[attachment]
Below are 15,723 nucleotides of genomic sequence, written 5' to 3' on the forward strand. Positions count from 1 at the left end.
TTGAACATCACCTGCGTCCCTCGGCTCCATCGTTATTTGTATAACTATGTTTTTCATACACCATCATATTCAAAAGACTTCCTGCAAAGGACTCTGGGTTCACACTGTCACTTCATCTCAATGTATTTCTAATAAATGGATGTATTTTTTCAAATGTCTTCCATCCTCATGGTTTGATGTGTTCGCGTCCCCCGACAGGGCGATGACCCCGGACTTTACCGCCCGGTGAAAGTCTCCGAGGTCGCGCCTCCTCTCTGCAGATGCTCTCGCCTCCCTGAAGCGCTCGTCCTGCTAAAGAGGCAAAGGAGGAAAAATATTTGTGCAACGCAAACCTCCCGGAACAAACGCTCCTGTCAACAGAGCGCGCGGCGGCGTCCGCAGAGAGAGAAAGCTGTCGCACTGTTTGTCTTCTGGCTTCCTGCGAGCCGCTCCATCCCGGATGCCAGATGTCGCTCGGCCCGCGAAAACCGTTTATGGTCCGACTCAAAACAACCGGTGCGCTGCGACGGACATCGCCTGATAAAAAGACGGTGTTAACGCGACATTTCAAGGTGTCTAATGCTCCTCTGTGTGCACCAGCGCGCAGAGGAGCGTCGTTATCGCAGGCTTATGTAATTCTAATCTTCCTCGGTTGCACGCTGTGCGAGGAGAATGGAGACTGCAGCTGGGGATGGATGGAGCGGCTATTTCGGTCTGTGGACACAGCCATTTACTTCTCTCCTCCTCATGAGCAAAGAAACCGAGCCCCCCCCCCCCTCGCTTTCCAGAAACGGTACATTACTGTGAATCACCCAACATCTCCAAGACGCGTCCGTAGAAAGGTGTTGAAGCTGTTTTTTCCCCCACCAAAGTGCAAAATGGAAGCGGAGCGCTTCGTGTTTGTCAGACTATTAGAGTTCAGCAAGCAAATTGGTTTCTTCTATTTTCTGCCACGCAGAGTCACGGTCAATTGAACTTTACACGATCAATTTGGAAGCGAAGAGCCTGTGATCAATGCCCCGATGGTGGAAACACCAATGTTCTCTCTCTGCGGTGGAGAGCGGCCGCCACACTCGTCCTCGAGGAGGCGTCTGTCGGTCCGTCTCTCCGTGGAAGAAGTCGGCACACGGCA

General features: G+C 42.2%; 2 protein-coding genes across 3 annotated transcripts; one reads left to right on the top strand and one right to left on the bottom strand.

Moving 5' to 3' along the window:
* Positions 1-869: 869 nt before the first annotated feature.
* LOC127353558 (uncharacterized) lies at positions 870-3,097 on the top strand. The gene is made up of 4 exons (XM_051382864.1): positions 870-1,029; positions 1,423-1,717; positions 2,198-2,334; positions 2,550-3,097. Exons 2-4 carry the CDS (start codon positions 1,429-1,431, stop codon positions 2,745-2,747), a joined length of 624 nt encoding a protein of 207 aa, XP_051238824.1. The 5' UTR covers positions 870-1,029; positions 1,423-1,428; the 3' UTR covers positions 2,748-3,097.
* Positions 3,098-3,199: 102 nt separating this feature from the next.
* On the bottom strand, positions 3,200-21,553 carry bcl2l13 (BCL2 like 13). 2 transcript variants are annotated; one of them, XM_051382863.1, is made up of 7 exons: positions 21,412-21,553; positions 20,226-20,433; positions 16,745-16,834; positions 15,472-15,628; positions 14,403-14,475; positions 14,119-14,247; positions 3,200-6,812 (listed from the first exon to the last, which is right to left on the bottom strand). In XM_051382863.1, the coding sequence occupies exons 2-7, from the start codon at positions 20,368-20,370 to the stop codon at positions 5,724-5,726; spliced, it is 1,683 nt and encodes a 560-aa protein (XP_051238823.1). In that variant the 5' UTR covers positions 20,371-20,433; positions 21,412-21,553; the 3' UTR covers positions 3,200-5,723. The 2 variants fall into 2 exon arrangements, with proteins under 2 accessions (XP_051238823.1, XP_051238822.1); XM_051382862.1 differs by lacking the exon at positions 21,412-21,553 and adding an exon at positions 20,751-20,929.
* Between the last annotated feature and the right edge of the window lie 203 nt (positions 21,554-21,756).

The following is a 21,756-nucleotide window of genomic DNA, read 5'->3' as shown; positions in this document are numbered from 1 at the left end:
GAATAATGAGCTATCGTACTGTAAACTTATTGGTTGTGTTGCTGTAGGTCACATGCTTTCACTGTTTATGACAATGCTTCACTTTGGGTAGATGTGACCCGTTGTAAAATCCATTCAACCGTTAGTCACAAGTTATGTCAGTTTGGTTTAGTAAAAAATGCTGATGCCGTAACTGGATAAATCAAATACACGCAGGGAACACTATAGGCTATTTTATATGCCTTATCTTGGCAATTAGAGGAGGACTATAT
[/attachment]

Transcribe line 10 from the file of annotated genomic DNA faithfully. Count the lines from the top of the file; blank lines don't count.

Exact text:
The following is a 21,756-nucleotide window of genomic DNA, read 5'->3' as shown; positions in this document are numbered from 1 at the left end: